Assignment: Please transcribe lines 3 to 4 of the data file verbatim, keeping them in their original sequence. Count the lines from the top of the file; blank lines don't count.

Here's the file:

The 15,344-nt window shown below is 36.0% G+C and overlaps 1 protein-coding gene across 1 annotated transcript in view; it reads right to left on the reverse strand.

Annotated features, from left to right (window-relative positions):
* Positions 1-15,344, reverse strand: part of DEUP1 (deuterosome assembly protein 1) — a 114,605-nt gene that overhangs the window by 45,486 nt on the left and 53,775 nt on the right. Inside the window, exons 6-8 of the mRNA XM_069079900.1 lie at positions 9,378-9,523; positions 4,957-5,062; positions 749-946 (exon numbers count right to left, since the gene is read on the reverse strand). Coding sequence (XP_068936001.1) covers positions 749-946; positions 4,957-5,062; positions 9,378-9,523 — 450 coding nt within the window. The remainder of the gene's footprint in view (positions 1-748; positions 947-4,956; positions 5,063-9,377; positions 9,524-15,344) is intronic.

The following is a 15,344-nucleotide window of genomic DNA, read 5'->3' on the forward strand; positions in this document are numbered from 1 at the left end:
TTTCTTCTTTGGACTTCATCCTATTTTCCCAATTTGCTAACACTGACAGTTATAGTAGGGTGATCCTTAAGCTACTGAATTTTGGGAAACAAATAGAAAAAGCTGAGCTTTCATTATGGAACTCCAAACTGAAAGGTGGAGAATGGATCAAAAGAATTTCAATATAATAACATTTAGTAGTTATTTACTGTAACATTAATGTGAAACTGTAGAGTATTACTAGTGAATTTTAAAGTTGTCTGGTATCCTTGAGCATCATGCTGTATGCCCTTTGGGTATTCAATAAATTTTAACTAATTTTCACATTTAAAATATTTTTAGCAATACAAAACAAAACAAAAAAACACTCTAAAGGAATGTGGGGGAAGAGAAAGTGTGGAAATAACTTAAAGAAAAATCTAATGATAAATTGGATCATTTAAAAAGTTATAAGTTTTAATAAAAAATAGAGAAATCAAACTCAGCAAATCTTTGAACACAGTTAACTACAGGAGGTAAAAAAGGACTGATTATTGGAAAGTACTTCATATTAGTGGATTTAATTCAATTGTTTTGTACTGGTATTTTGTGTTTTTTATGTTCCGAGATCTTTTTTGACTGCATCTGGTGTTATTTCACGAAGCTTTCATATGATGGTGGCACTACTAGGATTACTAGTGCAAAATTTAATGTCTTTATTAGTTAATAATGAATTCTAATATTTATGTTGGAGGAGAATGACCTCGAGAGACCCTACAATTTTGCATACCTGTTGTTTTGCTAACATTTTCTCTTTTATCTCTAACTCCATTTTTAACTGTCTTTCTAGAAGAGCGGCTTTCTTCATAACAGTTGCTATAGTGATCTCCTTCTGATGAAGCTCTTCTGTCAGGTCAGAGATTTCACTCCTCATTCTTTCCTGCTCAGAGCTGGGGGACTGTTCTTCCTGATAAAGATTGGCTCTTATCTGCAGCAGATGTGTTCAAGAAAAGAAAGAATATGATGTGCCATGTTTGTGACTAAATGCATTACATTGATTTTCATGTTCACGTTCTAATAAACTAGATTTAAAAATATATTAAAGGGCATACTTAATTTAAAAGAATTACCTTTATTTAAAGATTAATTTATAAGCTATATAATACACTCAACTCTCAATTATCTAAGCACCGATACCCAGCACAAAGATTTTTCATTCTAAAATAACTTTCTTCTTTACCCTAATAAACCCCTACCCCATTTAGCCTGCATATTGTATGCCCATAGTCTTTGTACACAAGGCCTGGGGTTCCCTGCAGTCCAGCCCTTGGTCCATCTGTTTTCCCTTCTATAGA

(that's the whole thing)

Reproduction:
* Positions 1-15,344, reverse strand: part of DEUP1 (deuterosome assembly protein 1) — a 114,605-nt gene that overhangs the window by 45,486 nt on the left and 53,775 nt on the right. Inside the window, exons 6-8 of the mRNA XM_069079900.1 lie at positions 9,378-9,523; positions 4,957-5,062; positions 749-946 (exon numbers count right to left, since the gene is read on the reverse strand). Coding sequence (XP_068936001.1) covers positions 749-946; positions 4,957-5,062; positions 9,378-9,523 — 450 coding nt within the window. The remainder of the gene's footprint in view (positions 1-748; positions 947-4,956; positions 5,063-9,377; positions 9,524-15,344) is intronic.

The following is a 15,344-nucleotide window of genomic DNA, read 5'->3' on the forward strand; positions in this document are numbered from 1 at the left end: